The Virginia Folklife Program invites you to the Carysbrook Performing Arts Center in Fork Union (Carysbrook) for its third screening of In Good Keeping in 2022. This original, feature-length documentary film showcases eighteen artists from across the state who are working to sustain the cultural traditions of Virginia.

Based at Virginia Humanities, the Virginia Folklife Program is the state center for the documentation, presentation, support, and celebration of Virginia’s rich cultural heritage. Whether sung or told, hand-crafted or performed, Virginia’s rich folklife refers to those “arts of everyday life” that reflect a sense of traditional knowledge and connection to community. Since 2002, Virginia Folklife’s Apprenticeship Program has served over 150 two-or-more person teams of mentor artists and their apprentices, granting funding and support to encourage the continuation of living traditions. 

In Good Keeping introduces audiences to the most recent cohort of mentor artists and their apprentices. This screening will feature and honor participating mentor artist Horace Scruggs, who led an apprenticeship team that included his daughter, genealogist Hannah Scruggs, and historian Niya Bates. Together, this team worked to reclaim their relationship to the James River, and in so doing, honor their ancestors, freed and enslaved, who once navigated central Virginia waterways with expertise. Following the film, stay to hear a discussion with Scruggs, Bates, filmmaker Pat Jarrett (digital media specialist, Virginia Folklife Program), and Justin Reid (director, community initiatives, Virginia Humanities).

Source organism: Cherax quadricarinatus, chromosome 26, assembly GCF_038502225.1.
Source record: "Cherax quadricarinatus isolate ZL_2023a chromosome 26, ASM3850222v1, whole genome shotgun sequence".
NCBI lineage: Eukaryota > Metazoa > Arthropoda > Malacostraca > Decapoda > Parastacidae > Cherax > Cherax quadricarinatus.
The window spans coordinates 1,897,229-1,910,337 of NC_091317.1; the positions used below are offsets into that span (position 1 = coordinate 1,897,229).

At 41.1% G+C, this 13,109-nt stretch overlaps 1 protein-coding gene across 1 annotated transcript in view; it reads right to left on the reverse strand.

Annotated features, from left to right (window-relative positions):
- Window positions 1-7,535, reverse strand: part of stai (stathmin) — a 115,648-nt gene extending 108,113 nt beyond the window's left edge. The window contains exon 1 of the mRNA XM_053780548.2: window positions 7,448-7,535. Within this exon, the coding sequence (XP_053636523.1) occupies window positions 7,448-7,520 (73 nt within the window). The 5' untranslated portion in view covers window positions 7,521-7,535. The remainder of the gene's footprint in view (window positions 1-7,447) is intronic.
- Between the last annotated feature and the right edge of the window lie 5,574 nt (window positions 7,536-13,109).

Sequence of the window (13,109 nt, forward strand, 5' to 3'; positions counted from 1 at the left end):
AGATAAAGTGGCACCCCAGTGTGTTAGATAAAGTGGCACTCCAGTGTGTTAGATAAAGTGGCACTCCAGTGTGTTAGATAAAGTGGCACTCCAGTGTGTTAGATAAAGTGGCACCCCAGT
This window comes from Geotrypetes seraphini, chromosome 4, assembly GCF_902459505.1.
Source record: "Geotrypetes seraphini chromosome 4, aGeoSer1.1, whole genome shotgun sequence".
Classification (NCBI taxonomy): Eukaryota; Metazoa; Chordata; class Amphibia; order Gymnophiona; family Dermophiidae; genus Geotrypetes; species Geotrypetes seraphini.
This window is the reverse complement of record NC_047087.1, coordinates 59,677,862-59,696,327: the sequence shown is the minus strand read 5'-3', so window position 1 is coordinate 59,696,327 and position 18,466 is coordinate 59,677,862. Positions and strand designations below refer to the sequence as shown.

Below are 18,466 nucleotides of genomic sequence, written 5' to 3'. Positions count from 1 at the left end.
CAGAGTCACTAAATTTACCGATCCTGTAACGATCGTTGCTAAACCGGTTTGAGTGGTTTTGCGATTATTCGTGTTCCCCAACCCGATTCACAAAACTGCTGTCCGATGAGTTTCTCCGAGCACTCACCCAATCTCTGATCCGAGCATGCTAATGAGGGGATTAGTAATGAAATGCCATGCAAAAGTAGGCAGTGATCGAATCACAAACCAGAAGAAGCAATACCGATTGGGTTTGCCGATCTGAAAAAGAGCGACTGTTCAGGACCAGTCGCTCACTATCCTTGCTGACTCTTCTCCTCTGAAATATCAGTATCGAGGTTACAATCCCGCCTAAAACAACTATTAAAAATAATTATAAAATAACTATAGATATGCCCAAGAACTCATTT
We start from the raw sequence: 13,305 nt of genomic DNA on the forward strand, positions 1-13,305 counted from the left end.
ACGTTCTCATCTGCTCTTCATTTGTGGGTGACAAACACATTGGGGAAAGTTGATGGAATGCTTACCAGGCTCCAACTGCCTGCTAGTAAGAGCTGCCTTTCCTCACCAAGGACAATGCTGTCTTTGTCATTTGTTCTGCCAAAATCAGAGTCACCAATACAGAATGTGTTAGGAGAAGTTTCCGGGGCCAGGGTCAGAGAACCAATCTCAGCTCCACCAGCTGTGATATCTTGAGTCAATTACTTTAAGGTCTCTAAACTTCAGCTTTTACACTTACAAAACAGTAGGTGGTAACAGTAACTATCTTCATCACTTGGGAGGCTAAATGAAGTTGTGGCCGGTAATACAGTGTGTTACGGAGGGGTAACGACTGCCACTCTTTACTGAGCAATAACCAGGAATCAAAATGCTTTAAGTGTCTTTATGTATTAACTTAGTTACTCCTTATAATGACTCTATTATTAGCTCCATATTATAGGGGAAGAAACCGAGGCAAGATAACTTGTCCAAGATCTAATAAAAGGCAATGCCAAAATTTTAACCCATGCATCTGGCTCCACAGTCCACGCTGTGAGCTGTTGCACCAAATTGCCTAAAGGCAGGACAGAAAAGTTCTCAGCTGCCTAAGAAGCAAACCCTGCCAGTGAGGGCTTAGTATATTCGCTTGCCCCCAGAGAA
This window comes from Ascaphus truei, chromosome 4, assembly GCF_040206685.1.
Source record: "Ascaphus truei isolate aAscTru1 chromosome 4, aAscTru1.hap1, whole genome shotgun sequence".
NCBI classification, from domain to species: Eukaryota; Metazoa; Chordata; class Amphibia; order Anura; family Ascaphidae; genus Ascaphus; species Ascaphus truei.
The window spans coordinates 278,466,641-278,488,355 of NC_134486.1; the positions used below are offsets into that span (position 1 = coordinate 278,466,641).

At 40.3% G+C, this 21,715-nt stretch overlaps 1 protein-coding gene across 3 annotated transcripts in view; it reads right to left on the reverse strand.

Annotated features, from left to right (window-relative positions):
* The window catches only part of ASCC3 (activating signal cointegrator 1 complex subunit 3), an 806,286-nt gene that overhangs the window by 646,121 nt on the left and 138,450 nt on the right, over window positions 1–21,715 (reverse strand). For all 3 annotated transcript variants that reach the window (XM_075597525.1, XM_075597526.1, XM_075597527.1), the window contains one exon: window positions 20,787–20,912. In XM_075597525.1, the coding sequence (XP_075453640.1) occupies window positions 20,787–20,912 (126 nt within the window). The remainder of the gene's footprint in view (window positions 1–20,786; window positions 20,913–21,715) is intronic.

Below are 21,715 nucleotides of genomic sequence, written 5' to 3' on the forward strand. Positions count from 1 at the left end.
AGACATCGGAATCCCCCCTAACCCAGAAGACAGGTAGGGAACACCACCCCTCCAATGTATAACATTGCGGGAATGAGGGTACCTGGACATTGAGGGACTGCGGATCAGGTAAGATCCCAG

Before the screening, enjoy a reception featuring refreshments and light bites by Luz Lopez, who participated in our apprenticeship program in 2019 to train her daughter in traditional foodways of Mexico’s Yucatan Peninsula This event is co-presented by our hosts, the Carysbrook Performing Arts Center.

Free and open to all; registration is required.

Reception begins at 5:30pm, film screening will begin at 6pm (with a roughly 75-minute run time). Artist and filmmaker discussion will directly follow the film.

Watch the Trailer


The Virginia Folklife Apprenticeship Program has supported artists who are masters in traditions ranging from instrument repair in southwest Virginia to Mongolian mask-making in Northern Virginia to growing and grinding heirloom cornmeal on the Eastern Shore. By awarding teacher-student teams financial support and providing a platform to share their work, the Virginia Folklife Program works to sustain the community traditions that entertain, nourish, inspire, and define Virginians. The Virginia Folklife Program, based at Virginia Humanities, is the state center for the documentation, presentation, support, and celebration of Virginia’s rich cultural heritage. The Virginia Folklife Apprenticeship Program receives funding support from the Virginia Commission for the Arts and the National Endowment for the Arts Folk Arts Program.

“In Good Keeping in 2022” takes its name from the 2007 publication In Good Keeping: Virginia’s Folklife Apprenticeships by Jon Lohman with photographs by Morgan Miller.